NEHEMKIN ARGUES that Sharon, in championing disengagement, hasn’t changed his fundamental political view. ‘He believes that if he leaves Gaza and those few little settlements [in northern Samaria], the United States will let him keep the major West Bank settlement blocs – that he’ll save Judea and Samaria.’

But Nehemkin thinks Sharon’s wrong about that. ‘After he finishes Gaza, we’ll start the chapter of Judea and Samaria,’ he predicts.

That’s not to say Nehemkin opposes disengagement. Not a bit. He advocates settlement only for security imperatives, and doesn’t consider the Gaza communities to be fulfilling that criterion. He believes there is no possible prospect for strategically improved relations with the Palestinians unless there is a pullout. He notes that if the Arab world had offered Israel peace after the Six Day War based on the pre-war lines, ‘we would have jumped at the opportunity.’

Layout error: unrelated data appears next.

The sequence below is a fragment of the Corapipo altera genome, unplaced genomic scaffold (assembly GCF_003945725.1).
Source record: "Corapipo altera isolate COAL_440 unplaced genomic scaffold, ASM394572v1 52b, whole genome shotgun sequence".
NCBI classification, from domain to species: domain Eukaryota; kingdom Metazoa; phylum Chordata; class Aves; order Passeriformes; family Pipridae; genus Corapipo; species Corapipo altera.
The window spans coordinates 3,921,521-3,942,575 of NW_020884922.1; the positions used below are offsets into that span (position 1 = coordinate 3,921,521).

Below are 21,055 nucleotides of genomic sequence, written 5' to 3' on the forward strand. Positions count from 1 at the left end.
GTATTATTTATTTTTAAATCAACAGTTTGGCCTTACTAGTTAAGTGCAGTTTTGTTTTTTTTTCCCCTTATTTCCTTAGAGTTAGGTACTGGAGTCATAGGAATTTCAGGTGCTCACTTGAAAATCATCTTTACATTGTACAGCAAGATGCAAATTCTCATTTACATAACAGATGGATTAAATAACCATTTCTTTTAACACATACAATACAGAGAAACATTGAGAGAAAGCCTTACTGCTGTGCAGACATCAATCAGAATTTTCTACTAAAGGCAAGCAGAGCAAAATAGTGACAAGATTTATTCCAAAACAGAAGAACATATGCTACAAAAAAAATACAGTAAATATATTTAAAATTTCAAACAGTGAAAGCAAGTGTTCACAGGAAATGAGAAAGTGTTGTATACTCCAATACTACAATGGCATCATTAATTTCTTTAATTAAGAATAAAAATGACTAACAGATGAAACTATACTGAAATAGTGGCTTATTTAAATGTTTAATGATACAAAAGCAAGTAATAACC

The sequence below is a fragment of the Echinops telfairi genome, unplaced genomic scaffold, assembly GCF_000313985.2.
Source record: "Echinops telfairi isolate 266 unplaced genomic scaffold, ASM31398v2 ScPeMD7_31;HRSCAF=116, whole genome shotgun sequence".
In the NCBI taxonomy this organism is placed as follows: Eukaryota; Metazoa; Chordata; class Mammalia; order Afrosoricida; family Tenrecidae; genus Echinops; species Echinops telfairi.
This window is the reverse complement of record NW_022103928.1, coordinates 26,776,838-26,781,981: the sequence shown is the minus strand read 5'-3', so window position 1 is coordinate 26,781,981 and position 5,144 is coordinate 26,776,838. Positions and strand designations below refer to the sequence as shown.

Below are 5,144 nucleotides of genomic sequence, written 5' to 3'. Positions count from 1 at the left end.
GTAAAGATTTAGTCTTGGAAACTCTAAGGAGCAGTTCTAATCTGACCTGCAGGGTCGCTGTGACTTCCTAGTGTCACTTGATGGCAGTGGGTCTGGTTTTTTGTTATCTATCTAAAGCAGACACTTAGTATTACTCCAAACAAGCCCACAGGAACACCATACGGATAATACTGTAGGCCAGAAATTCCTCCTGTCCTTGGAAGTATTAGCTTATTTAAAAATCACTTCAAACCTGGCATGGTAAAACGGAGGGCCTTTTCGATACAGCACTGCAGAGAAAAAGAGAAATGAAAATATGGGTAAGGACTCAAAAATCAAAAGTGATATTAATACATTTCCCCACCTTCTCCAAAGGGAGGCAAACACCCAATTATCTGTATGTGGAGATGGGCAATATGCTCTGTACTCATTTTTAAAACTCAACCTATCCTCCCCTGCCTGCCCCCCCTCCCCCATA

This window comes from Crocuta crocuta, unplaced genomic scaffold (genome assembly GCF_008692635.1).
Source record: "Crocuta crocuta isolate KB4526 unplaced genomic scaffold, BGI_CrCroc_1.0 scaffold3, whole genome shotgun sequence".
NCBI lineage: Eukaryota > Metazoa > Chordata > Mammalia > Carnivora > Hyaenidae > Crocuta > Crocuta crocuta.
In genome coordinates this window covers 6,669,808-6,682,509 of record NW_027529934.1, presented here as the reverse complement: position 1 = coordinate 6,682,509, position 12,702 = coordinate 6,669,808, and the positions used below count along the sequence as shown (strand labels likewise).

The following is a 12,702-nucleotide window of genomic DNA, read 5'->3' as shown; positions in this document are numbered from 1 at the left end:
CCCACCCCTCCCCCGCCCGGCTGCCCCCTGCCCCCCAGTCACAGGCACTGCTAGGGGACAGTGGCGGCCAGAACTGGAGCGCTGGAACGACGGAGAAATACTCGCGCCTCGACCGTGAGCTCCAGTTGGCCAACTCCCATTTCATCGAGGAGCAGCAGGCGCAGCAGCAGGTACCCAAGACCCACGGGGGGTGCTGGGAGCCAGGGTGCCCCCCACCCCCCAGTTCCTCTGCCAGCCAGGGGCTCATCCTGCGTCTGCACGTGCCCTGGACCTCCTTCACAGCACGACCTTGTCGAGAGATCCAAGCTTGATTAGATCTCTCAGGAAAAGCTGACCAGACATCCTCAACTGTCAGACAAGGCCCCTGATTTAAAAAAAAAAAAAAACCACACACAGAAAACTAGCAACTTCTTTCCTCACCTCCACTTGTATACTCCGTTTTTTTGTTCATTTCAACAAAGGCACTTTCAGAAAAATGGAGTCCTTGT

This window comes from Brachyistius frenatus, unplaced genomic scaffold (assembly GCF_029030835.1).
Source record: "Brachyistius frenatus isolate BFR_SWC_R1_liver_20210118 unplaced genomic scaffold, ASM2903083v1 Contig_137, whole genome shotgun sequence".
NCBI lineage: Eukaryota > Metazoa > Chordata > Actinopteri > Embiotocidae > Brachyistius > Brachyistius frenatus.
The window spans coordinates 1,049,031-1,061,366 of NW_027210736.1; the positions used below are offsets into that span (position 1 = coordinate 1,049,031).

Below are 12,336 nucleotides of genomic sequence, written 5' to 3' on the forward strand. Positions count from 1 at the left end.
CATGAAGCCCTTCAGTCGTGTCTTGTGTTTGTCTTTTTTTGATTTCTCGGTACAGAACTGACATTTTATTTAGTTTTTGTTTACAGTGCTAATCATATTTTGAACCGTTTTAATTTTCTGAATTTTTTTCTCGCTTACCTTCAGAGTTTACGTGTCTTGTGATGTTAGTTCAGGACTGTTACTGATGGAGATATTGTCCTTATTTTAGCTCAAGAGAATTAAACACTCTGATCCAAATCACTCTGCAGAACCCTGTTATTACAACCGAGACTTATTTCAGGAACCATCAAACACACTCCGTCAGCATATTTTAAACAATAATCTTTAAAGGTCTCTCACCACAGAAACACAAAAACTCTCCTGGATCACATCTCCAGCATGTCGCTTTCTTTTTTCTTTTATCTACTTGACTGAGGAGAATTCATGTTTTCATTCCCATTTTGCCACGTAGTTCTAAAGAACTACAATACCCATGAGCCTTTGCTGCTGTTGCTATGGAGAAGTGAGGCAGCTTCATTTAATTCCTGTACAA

And while he agrees that withdrawal will be presented by the terrorists as vindication, his response to that concern is not to cancel the pullout but to rue the fact that Israel – that his Moshav Movement – sent settlers to the Strip in the first place. Early in the first intifada, in 1987, he says, he went to see Rabin to urge him to evacuate at least Gaza’s most isolated settlements. ‘Rabin told me that, ‘yes, we should have pulled them out long ago. But we can’t leave now because the Palestinians will claim they forced us out. It will be a terrible precedent.’

‘Well, it’s always like this. If we leave, they’ll say they forced us out. So we shouldn’t leave? No, we have to go.’